OCR A Level Physics

Revision Notes

5.5.1 Describing Oscillations

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Describing Oscillations

  • An oscillation is defined as follows:

The repetitive variation with time t of the displacement x of an object about the equilibrium position (x = 0)  


A pendulum oscillates between A and B. On a displacement-time graph, the oscillating motion of the pendulum is represented by a wave, with an amplitude equal to x0

  • Displacement (x) of a wave is the distance of a point on the wave from its equilibrium position
    • It is a vector quantity; it can be positive or negative


  • Period (T) or time period, is the time interval for one complete oscillation and it is measured in seconds (s)
    • If the oscillations have a constant period, they are said to be isochronous

Displacement time wave, downloadable AS & A Level Physics revision notes

Diagram showing the time period of a wave oscillation


A diagram showing one oscillation for both types of SHM

  • Amplitude (x0) is the maximum value of the displacement on either side of the equilibrium position is known as the amplitude of the oscillation


The diagram shows the amplitude of an oscillation is measured from the central mean position to an extreme position.

  • Frequency (f) is the number of oscillations per second and it is measured in hertz (Hz)
  • The frequency and the period of the oscillations are related by the following equation:

Frequency-period equation, downloadable AS & A Level Physics revision notes

  • The phase difference between two waves is a measure of how much a point or a wave is in front or behind another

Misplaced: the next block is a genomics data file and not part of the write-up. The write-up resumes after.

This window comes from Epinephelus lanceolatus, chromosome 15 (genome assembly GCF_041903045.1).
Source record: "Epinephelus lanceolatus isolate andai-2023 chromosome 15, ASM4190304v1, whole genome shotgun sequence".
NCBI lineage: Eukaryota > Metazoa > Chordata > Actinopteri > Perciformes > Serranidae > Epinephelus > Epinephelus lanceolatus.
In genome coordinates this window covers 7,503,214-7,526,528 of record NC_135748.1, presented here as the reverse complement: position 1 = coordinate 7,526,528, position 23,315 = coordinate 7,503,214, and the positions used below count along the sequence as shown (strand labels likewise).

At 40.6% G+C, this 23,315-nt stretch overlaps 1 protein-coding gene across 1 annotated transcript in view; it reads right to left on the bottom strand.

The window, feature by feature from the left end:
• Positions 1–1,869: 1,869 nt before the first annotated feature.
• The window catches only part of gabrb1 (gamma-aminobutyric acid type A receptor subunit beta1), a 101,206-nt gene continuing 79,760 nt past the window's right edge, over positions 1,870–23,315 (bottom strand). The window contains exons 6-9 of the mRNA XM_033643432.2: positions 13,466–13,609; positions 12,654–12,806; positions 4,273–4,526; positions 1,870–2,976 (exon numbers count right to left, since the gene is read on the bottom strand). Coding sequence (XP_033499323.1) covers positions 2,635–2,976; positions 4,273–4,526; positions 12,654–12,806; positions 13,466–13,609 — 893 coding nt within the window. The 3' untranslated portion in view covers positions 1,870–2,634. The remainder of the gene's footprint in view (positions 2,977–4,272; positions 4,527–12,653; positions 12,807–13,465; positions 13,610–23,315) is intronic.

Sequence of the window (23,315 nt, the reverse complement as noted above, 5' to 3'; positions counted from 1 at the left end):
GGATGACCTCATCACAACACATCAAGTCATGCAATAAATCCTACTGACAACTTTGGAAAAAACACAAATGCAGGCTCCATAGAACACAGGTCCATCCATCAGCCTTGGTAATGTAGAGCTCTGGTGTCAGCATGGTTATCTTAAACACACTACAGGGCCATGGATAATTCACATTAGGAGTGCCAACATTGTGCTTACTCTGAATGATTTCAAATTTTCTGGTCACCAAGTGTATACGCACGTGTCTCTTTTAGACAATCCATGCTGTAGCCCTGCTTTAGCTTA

• This can be found from the relative positive of the crests or troughs of two different waves of the same frequency
    • When the crests or troughs are aligned, the waves are in phase
    • When the crest of one wave aligns with the trough of another, they are in antiphase

  • The diagram below shows the green wave leads the purple wave by ¼ λ

Phase difference, downloadable AS & A Level Physics revision notes

Two waves ¼ λ out of phase

  • In contrast, the purple wave is said to lag behind the green wave by ¼ λ
  • Phase difference is measured in fractions of a wavelength, degrees or radians
  • The phase difference can be calculated from two different points on the same wave or the same point on two different waves
  • The phase difference between two points can be described as:
    • In phase is 360o or 2π radians
    • In anti-phase is 180o or π radians

Worked example

A child on a swing performs 0.2 oscillations per second. Calculate the period of the child's oscillations.

Step 1: Write down the frequency of the child's oscillations 

f = 0.2 Hz

Step 2: Write down the relationship between the period T and the frequency f

Step 3: Substitute the value of the frequency into the above equation and calculate the period 

straight T space equals space fraction numerator 1 over denominator 0.2 end fraction

T = 5 s

Worked example

Plane waves on the surface of water at a particular instant are represented by the diagram below.WE - Wave properties question image, downloadable AS & A Level Physics revision notesThe waves have a frequency of 2.5 Hz.Determine:

a) The amplitude

b) The wavelength

c) The phase difference between points A and B

Worked example - wave properties (2), downloadable AS & A Level Physics revision notes

Exam Tip

When labelling the wavelength and time period on a diagram:

  • Make sure that your arrows go from the very top of a wave to the very top of the next one
  • If your arrow is too short, you will lose marks
  • The same goes for labelling amplitude, don’t draw an arrow from the bottom to the top of the wave, this will lose you marks too.

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